Friday, July 04, 2008
Clients of Ian Thow, the former
advisor at Berkshire Investment
Group charged by Vancouver
Integrated Market Enforcement Team (IMET)
last week with 25 counts of fraud,
are less than happy with the
treatment they received.
"The issue will not go away, despite
efforts of the financial industry,"
said one client, noting some former
Thow clients have gained "some
recovery of funds from Berkshire and
are now seeing charges proceed."
But this client, who responded to a
recent column on charges being laid
against Thow, was upset at the
language used when IMET announced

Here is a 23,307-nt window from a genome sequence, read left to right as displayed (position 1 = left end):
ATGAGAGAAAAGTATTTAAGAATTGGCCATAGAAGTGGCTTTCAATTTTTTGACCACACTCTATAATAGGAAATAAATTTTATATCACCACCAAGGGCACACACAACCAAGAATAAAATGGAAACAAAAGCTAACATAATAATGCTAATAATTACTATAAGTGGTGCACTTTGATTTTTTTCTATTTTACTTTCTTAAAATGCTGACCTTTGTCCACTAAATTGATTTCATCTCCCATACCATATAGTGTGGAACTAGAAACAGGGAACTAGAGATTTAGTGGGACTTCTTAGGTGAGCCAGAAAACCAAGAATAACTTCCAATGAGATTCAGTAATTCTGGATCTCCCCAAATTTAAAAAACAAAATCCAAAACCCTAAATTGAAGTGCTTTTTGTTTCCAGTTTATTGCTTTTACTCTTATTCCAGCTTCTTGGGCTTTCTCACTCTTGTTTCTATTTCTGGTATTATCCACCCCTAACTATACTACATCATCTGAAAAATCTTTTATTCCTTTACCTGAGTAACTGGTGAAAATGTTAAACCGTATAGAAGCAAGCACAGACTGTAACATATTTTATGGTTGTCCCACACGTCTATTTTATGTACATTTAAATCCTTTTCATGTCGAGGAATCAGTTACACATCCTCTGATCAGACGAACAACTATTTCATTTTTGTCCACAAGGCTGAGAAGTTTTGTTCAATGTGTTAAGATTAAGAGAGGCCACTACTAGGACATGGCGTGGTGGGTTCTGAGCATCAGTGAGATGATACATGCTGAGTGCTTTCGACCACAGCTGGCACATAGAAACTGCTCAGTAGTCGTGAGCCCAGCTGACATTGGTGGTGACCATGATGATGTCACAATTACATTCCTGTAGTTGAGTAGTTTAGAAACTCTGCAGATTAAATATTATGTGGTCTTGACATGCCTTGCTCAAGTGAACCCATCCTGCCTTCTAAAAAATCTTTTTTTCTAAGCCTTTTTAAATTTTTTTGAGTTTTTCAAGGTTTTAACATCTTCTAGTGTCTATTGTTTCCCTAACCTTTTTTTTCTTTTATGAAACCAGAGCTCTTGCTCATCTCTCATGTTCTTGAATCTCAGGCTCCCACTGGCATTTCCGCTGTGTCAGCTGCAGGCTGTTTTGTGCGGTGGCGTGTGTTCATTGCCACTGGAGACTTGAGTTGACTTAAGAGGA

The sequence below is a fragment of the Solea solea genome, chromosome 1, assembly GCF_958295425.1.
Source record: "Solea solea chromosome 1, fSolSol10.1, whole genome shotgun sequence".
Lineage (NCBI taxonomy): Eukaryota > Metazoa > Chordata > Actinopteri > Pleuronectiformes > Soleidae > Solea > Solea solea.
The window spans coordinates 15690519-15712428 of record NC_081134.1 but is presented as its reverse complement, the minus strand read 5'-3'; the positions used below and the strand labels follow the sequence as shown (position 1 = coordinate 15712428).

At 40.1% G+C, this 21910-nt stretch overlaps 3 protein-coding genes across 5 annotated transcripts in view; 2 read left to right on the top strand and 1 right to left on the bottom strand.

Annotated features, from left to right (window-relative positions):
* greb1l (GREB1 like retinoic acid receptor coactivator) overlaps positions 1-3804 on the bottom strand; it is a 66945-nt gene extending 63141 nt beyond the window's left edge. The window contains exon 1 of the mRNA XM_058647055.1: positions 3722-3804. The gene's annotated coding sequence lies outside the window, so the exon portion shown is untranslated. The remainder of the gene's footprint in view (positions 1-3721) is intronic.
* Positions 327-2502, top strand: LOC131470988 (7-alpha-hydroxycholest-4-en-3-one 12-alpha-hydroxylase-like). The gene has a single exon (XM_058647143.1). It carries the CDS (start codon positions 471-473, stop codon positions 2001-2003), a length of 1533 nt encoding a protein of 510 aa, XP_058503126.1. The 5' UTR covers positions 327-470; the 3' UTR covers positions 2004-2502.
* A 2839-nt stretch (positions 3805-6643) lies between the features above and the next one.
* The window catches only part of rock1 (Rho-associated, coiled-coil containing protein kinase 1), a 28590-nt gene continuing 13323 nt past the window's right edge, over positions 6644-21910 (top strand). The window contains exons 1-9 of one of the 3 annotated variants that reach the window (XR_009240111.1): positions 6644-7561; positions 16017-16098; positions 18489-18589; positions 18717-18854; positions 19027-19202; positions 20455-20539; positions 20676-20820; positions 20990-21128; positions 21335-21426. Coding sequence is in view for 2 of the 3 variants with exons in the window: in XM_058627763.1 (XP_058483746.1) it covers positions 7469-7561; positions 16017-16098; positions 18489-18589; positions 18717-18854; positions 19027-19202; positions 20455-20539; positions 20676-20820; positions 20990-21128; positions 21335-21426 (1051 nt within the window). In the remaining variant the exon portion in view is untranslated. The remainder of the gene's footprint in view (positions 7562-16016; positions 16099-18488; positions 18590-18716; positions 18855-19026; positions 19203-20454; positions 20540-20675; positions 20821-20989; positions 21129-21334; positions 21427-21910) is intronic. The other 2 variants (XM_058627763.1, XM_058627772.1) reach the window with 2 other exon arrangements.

the fraud charges. "Many of Thow's
victims also made complaints to the
RCMP and did so months before
Berkshire even would admit he was an
employee. [The IMET] statement makes
it appear that Berkshire was the
moving force behind charging Thow,
when in fact, for months Berkshire
distanced themselves and denied it
was their problem," the client said.
"Please don't let your readers
forget the impact on and the work
done by many of Thow's victims to
get to this stage of charging Thow."
The Mutual Fund Dealers Association
of Canada imposed a $500,000 fine
against Berkshire. The agreement
concerned Berkshire's failure to
conduct reasonable supervisory
investigations between September,
2004, and June, 2005, "in response
to reports it received concerning
the activities of ... Thow.
Thow persuaded numerous individuals,
including clients of Berkshire, to
provide him with money that he
promised to invest on their behalf
but instead used for his personal
benefit," the MFDA said.